NPR helps you save money this summer by providing a reading list of novels sure to whisk you away to an …

Missing in Action!

Hey all!

I just wanted to give everyone a head's up that my regular blogging schedule will resume next week when I return from Tinker Mountain Writing Workshop at Hollins University. This is my third day here, and I couldn't be happier.

The campus is nestled in the Blue Ridge mountains in Roanoke, VA. The smell of sweet magnolia trees floats in the air and I'm surrounded by wonderful Southern company. The Tinker dorms house the majority of us, bringing me back to my days at Penn State. Love it!

I begin my mornings on the big Southern porch of the Main Bldg. in a rocking chair, reading. If I wasn't brought up better, I would totally throw one of the rocking chairs in my trunk on the way out of here on Saturday. Oh well.

The temperature is a perfect, breezy 80 degrees. I spend my days reading, critiquing and talking craft. The writing community is small and intimate, giving me the opportunity to know everyone. My memoir workshop is made up of the most interesting women a…

Light at the End of a Puerto Rican Channel

A poem I wrote in response to Timons Esaias's poetry prompt from his seminar, "Your Life is Poetry," at Pennwriters Conference in May 2011. 
Present the emotion, reaction.                                     Don’t necessarily have to tell the object or thing.                                                                                                             Get out of your way.
Light at the End of a Puerto Rican Channel
Eyes widen following blinking red light as paddle slices  cold water.
Night swallows Light Sharp teeth Jump Wooden fingers Ensare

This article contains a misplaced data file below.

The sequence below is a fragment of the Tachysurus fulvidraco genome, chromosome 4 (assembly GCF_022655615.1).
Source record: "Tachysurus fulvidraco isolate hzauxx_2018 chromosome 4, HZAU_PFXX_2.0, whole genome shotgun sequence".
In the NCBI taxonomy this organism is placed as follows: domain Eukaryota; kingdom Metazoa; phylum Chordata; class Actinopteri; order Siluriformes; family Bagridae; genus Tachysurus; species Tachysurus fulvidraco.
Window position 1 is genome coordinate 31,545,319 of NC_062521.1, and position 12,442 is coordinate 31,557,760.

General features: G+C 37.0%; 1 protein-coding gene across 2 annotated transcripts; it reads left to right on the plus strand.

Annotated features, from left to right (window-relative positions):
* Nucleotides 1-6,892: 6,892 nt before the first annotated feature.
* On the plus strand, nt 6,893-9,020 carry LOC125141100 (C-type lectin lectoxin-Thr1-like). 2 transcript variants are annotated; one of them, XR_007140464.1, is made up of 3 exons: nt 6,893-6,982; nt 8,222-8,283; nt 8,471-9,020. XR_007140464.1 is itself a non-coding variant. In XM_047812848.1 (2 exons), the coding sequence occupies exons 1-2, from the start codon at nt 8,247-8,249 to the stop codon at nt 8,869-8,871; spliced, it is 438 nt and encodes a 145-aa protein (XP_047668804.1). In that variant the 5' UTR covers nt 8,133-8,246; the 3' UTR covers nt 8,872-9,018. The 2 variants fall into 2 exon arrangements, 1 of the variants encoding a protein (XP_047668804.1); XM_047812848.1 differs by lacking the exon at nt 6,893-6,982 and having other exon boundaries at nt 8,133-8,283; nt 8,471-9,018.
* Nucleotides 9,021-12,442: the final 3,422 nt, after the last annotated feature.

Suck in exotic air while hands reach for glowing magic. 
Take a moment and share your poem in response to the prompt above. 

Pennwriters Conference Series: #4 Researching Police

I’m running a bit behind this week. The hot weather and I don’t mix well. One word: cranky. And I’m planning my weeklong Tinker Mountain writing workshop in Roanoke, VA next week.
Today, I am bringing you the last installment in the Pennwriters Conference Series, discussing a few things I picked up from Kathleen George’s class on Researching the Police.
Kathleen shared her experiences and stories gained from researching her novels, and gave the group several tips to follow with our own endeavors.
1.Let your potential research contacts know you are taking your writing seriously and you have a few questions regarding your plot. 2.Keep in mind: People usually want to help you out. Just ask. 3.When contacting the police, send an email explaining your intent. Then, follow up with a quick call; possibly leave a message, to give the individual you are trying to reach a heads up about the email. 4.You will need to get clearances to participate in a ride-along and tour the department. They want t…

Like Wings Abandoned from Some Future Score

Today, I want to share Born Magazine with you. The blurb from their website below does better than I ever could to explain their initiative. 

Born is an all-volunteer project that brings together writers, artists, and others from diverse fields to create storytelling artworks. Our name reflects the creative process nurtured by collaboration and the bringing together of traditional and new forms of art and literature, diverse media, and emerging technologies. As a 501(c)3 non-profit organization, Born is dedicated to the emergence and continuing evolution of art forms that bring together different creative genres.

So, take a moment out of your busy Saturday to feast your eyes and ears on the smash-up of Paul Gibbons's poem and Dyon-Rivest's film titledLike Wings Abandoned from Some Future Score.